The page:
Customs and Border Protection (CBP) has enhanced inspections of passengers/luggage on planes arriving from China and Russia, as well as other Eastern European locations. Targeting of other flights based on the origination country of passengers is also a tool utilized by CBP. The most visible tool is the Beagle Brigade, but the canine teams are one of many steps taken by CBP to prevent the entry of dangerous products into the country.

The industry organizations have worked closely with USDA for over a year to validate foreign animal disease (including ASF) testing using oral fluids. At the beginning of the Chinese outbreak whole blood was the validated sample for ASAF testing in the National Animal Health Laboratory Network (NAHLN) laboratories, which are most of the state veterinary diagnostic laboratories. USDA has now also validated spleen and lymph node for use by the NAHLN laboratories during a foreign animal disease investigation. USDA has conducted an evaluation of laboratory capacity to test for ASF.

The Swine Health Information Center (SHIC) has funded projects that are underway to evaluate mitigations to neutralize the virus in feed ingredients. SHIC has also funded projects to develop validated sampling methods for testing feed ingredients for viral contamination. Also, currently being researched are feed pathogen mitigation options including: Feed additives, component holding time and temperature before processing, Hazard Analysis and Risk-Based Preventive Controls, and blockchain are being investigated with urgency. Available results can be accessed at SwineHealth.org.

Since feeding uncooked or undercooked infected meat to pigs is a known pathway for ASF transmission, NPPC has asked USDA to increase their compliance inspections for licensed waste feeders and searches for non-licensed waste feeding facilities.

A series of ASF-specific emergency response exercises are being conducted with allied industry, NAHLN and state and federal animal health officials participating. The first one was held in December 2018 with further exercises scheduled throughout 2019. Coordination of response and communication plans with Canada and Mexico is underway.


With the best information currently available, and until we learn more, we recommend extreme caution if considering hosting someone from an ASF positive region of the world on US farms. If visitors are hosted, the USDA Foreign Animal Disease Diagnostic Laboratory on Plum Island recommends a 5-day downtime for anyone planning to have contact with susceptible species after working with diseases and animals on the island.

Producers should review their biosecurity protocols. If producers have workers from ASF positive regions, they should also review their down time policies for workers returning from visits home. It must be stressed to such workers that they are not allowed to bring meat from their home country into the United States or the farm.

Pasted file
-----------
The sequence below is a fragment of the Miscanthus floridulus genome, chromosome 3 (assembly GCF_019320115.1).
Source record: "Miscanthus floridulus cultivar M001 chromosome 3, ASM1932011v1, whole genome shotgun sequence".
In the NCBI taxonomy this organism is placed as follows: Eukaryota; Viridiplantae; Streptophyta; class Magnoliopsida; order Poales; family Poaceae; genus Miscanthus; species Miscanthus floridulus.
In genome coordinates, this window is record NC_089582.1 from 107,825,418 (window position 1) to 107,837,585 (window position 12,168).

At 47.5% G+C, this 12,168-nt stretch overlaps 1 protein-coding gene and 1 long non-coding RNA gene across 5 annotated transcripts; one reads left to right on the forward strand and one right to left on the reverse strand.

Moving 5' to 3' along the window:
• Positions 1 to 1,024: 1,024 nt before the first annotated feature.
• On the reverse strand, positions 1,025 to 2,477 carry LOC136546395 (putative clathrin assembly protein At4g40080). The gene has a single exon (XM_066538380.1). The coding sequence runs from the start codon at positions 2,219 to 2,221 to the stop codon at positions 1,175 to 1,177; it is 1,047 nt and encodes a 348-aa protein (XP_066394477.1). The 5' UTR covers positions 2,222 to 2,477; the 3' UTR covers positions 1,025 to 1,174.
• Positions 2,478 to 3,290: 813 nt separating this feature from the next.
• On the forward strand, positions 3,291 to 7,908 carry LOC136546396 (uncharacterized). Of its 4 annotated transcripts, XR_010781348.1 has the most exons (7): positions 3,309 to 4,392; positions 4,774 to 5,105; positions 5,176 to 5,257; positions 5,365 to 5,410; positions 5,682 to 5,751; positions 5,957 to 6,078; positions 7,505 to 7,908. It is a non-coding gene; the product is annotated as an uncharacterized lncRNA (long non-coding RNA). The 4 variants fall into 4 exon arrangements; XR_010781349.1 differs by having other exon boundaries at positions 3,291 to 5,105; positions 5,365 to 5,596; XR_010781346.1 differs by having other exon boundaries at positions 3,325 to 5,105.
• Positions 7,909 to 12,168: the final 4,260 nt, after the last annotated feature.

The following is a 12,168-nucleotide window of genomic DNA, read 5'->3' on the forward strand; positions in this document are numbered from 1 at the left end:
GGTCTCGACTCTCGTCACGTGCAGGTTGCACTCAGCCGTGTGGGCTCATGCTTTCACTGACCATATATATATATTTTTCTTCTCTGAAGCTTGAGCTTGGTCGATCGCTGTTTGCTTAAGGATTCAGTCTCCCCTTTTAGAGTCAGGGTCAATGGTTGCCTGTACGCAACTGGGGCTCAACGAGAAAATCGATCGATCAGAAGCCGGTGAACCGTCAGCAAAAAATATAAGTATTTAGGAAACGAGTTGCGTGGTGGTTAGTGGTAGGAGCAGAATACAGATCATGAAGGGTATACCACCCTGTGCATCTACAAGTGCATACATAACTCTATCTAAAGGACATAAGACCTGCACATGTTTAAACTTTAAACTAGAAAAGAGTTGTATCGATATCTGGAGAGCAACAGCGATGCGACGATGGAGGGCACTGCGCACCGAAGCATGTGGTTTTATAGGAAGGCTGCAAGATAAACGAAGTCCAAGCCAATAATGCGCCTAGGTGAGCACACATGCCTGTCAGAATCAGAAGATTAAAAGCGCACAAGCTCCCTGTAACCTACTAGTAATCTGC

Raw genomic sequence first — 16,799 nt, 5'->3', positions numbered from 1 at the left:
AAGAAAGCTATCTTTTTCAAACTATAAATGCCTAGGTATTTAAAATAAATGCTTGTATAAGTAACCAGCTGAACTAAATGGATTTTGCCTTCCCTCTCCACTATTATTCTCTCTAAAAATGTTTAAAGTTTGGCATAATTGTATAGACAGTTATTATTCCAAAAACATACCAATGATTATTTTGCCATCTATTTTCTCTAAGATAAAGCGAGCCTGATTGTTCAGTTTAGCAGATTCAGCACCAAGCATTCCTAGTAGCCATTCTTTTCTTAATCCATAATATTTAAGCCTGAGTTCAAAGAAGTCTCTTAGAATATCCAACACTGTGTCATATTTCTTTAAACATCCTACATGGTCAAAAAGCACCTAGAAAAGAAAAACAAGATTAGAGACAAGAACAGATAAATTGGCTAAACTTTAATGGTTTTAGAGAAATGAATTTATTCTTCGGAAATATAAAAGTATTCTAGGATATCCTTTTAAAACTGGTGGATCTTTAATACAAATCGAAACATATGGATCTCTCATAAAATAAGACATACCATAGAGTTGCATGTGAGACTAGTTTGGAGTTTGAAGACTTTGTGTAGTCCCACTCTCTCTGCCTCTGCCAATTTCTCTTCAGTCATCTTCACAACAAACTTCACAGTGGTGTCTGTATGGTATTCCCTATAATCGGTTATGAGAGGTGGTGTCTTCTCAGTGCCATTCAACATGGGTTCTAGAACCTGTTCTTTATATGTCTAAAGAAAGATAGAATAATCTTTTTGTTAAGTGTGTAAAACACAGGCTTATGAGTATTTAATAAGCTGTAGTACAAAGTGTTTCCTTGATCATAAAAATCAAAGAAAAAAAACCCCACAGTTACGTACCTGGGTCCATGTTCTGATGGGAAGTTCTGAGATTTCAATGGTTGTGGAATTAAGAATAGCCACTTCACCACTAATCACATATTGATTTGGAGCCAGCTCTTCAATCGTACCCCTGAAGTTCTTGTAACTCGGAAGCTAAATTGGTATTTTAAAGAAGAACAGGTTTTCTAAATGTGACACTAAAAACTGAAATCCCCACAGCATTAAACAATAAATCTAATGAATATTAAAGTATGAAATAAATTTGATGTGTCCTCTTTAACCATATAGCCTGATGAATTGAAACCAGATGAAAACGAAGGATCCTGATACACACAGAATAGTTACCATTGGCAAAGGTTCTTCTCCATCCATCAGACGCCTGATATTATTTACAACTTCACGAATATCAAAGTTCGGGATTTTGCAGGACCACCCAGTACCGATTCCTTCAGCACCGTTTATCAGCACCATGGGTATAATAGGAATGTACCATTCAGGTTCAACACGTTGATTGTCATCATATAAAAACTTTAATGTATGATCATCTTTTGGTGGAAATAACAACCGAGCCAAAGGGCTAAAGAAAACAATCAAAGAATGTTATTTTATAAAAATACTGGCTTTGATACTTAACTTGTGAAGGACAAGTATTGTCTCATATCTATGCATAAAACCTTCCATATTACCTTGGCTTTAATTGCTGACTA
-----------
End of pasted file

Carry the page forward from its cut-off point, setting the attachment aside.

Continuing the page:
Producers should fill out the Foreign Animal Disease Preparation Checklist found at https://library.pork.org/media/?mediaId=FD08BB0E-C446-4433-8D722BF983B30B1C. Additionally, producers should consider enrolling in the Secure Pork Supply program at www.SecurePork.org.

Producers should consider visiting with their feed suppliers to ascertain the origin of the feed ingredients they are using in their diets. Below is a list of questions they should consider asking:

  1. Describe the facility’s biosecurity program to minimize the spread of pathogens from people, vehicles and ingredients.
  2. Describe the facility’s employee training on feed safety.
  3. Describe the facility’s pest control program.
  4. Describe the facility’s traceability program.
  5. Describe the facility’s supplier approval program.
  6. Is the facility certified by a third-party certification body for food safety? Third-party certification programs may include the Feed Additives Manufacturers (FAMI-QS), the International Organization for Standardization (ISO), the Safe Quality Food (SQF), Safe Feed/Safe Food, etc.
  7. Does the facility utilize ingredients that were manufactured or packaged outside of the United States?


In summary, the industry is working closely with USDA to prioritize preventing ASF from entering the U.S. swine herd and, in the case of an ASF outbreak, being prepared to respond.

Dr. Liz Wagstrom
Dr. Liz Wagstrom is recognized as an expert on pig health, food safety and public health. Dr. Wagstrom has a wealth of experience in production agriculture and public health as a result of her 9 years with the US National Pork Board, first as Director of Veterinary Services and later as Assistant Vice President for Science and Technology. Following a stint as the Director of the Public Practice Residency program at the University of Minnesota’s College of Veterinary Medicine she joined the National Pork Producers Council as the Chief Veterinarian in 2011. She has also held positions within a state department of health and with a major swine production company. She holds a Doctor of Veterinary Medicine Degree, a Masters in Veterinary Preventive Medicine from Iowa State University and she is board certified by the American College of Veterinary Preventive Medicine.